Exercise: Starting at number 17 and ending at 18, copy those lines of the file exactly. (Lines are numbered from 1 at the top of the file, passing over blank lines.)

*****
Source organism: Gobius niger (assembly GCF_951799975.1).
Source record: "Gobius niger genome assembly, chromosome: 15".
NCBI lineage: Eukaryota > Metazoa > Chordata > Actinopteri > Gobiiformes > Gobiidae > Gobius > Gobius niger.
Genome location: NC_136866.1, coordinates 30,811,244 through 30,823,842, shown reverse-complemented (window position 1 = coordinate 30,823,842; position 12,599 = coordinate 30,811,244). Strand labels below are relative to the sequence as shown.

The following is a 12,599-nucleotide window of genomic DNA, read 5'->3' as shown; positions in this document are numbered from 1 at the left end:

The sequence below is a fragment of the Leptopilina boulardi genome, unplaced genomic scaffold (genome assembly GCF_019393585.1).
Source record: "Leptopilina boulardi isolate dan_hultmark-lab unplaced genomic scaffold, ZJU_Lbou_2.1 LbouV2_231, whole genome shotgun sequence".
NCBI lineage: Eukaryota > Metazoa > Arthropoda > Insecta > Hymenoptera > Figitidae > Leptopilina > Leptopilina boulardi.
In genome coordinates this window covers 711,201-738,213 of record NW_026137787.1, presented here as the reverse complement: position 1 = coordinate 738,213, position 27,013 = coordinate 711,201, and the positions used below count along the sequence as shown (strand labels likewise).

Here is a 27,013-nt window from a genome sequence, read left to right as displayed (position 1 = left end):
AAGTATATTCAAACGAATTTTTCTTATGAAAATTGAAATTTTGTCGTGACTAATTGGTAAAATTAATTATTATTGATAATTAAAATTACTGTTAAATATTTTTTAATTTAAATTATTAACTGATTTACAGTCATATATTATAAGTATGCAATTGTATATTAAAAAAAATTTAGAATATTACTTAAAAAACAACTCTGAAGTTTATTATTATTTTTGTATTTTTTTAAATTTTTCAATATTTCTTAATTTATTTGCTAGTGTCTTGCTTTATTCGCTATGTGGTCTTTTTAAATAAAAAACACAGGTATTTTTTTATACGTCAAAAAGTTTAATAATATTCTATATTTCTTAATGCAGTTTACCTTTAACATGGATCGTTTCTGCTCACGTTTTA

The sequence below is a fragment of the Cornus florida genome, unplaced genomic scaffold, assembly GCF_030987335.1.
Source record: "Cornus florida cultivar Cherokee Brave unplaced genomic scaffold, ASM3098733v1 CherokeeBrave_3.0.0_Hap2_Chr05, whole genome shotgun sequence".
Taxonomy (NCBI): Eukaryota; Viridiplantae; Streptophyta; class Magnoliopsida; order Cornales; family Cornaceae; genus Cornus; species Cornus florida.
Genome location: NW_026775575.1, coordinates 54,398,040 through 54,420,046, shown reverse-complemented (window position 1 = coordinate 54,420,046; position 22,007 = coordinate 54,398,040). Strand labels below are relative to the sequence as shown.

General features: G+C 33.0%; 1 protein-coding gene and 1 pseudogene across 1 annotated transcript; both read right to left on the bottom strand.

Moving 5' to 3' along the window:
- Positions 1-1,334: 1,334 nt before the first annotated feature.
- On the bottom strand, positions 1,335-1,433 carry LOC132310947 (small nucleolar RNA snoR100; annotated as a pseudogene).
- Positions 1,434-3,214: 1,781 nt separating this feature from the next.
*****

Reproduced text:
Moving 5' to 3' along the window:
- Positions 1-1,334: 1,334 nt before the first annotated feature.